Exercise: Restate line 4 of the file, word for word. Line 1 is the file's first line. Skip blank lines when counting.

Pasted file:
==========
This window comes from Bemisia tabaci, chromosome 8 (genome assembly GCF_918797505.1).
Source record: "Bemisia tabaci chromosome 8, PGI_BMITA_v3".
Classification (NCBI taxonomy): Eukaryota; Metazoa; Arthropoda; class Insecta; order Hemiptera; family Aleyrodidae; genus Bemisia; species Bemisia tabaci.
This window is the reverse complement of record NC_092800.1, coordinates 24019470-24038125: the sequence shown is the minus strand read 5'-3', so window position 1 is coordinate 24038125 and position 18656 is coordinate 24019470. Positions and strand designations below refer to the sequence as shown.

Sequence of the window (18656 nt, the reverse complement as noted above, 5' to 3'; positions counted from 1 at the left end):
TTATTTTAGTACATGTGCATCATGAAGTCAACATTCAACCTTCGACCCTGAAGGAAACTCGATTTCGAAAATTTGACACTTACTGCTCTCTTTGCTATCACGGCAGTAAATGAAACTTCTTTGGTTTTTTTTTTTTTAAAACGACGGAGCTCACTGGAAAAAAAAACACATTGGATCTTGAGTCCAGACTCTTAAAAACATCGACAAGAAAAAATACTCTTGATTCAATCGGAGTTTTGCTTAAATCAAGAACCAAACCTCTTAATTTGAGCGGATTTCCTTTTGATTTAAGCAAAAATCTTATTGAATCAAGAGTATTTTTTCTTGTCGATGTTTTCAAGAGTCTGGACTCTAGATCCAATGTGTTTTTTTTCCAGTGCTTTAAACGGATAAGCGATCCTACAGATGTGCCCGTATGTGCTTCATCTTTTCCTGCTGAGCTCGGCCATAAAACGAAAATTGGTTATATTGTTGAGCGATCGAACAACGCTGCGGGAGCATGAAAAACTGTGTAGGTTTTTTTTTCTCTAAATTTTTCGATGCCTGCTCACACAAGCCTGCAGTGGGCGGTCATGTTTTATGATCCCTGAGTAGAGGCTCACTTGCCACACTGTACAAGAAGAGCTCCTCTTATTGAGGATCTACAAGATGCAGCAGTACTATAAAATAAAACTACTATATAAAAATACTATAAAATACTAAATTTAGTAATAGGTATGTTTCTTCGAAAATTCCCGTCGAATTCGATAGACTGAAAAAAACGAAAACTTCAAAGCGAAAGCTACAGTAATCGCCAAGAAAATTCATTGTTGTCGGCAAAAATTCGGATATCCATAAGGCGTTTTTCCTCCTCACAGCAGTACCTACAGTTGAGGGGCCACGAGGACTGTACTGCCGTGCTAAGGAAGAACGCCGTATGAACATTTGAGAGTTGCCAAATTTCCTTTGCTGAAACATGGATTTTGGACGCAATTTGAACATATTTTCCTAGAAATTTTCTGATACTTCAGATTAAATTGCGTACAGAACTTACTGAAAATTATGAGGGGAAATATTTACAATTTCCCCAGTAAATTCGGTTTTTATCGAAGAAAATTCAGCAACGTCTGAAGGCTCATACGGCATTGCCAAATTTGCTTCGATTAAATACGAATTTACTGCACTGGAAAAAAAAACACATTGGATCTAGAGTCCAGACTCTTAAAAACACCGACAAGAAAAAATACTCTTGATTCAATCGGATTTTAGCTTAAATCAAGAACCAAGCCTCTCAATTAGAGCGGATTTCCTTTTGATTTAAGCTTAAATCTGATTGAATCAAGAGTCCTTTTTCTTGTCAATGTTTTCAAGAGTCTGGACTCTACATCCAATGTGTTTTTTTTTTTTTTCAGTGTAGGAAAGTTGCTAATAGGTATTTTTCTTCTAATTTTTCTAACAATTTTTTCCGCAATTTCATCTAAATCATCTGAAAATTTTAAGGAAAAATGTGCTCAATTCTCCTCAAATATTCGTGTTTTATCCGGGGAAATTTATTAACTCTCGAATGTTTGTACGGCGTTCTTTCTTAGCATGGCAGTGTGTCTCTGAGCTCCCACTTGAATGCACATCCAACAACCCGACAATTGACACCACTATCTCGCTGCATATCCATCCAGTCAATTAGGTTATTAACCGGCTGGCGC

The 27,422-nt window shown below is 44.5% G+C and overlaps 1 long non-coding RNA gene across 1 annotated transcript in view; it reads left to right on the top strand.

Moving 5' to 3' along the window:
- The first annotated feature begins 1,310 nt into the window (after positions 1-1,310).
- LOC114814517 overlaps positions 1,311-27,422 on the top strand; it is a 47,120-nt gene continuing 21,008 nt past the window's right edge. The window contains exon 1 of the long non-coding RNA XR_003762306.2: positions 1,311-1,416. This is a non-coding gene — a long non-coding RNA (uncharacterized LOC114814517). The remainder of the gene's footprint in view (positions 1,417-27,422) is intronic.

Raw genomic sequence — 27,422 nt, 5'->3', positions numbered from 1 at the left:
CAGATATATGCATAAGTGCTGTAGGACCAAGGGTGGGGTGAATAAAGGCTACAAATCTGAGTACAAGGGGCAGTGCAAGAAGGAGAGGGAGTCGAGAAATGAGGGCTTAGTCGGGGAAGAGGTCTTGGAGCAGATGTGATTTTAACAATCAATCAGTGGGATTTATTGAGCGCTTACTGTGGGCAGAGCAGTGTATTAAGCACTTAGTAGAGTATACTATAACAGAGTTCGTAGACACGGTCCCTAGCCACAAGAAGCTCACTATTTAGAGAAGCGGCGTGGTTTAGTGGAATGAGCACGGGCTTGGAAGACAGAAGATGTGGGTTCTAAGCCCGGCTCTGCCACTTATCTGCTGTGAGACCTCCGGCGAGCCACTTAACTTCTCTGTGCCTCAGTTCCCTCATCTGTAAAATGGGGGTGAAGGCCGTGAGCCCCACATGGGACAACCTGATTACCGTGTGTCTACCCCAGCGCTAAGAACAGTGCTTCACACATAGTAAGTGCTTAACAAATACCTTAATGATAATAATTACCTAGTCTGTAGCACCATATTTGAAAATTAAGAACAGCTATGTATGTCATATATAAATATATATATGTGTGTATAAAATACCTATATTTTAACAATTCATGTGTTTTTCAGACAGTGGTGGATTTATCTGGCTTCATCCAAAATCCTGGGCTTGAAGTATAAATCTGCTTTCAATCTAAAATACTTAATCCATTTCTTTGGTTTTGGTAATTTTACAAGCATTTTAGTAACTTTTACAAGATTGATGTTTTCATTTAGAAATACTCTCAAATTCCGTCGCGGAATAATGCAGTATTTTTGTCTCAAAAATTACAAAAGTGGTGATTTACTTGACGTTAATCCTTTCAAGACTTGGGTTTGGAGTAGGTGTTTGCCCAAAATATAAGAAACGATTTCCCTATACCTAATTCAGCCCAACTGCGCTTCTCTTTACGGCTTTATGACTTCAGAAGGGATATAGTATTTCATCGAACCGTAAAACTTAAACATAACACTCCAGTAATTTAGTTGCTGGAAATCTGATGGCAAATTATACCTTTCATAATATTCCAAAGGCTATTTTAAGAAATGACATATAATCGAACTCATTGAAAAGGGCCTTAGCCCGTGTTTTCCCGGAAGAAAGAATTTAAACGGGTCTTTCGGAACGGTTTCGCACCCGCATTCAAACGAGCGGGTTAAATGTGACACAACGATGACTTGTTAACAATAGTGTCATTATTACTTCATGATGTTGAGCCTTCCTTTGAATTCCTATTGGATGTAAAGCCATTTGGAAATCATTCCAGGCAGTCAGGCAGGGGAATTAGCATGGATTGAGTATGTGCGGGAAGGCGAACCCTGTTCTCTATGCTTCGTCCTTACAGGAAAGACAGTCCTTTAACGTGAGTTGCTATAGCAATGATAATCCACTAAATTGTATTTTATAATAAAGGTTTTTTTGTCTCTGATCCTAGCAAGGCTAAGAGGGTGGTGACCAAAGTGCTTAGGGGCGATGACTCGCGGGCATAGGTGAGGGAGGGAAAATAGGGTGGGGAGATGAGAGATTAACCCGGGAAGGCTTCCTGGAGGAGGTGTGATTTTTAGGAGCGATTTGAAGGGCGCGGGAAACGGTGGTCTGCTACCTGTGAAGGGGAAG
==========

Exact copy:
This window is the reverse complement of record NC_092800.1, coordinates 24019470-24038125: the sequence shown is the minus strand read 5'-3', so window position 1 is coordinate 24038125 and position 18656 is coordinate 24019470. Positions and strand designations below refer to the sequence as shown.